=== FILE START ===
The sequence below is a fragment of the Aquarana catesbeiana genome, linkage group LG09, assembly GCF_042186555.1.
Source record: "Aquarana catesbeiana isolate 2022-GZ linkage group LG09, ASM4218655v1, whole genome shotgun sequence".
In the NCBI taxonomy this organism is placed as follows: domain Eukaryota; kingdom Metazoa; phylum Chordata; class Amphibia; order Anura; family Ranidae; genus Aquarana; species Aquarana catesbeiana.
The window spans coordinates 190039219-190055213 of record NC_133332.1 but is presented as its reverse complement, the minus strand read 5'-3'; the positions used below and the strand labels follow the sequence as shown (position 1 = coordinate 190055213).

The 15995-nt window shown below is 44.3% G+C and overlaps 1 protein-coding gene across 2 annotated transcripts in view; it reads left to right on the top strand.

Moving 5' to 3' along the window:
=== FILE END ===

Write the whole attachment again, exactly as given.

The sequence below is a fragment of the Aquarana catesbeiana genome, linkage group LG09, assembly GCF_042186555.1.
Source record: "Aquarana catesbeiana isolate 2022-GZ linkage group LG09, ASM4218655v1, whole genome shotgun sequence".
In the NCBI taxonomy this organism is placed as follows: domain Eukaryota; kingdom Metazoa; phylum Chordata; class Amphibia; order Anura; family Ranidae; genus Aquarana; species Aquarana catesbeiana.
The window spans coordinates 190039219-190055213 of record NC_133332.1 but is presented as its reverse complement, the minus strand read 5'-3'; the positions used below and the strand labels follow the sequence as shown (position 1 = coordinate 190055213).

The 15995-nt window shown below is 44.3% G+C and overlaps 1 protein-coding gene across 2 annotated transcripts in view; it reads left to right on the top strand.

Moving 5' to 3' along the window: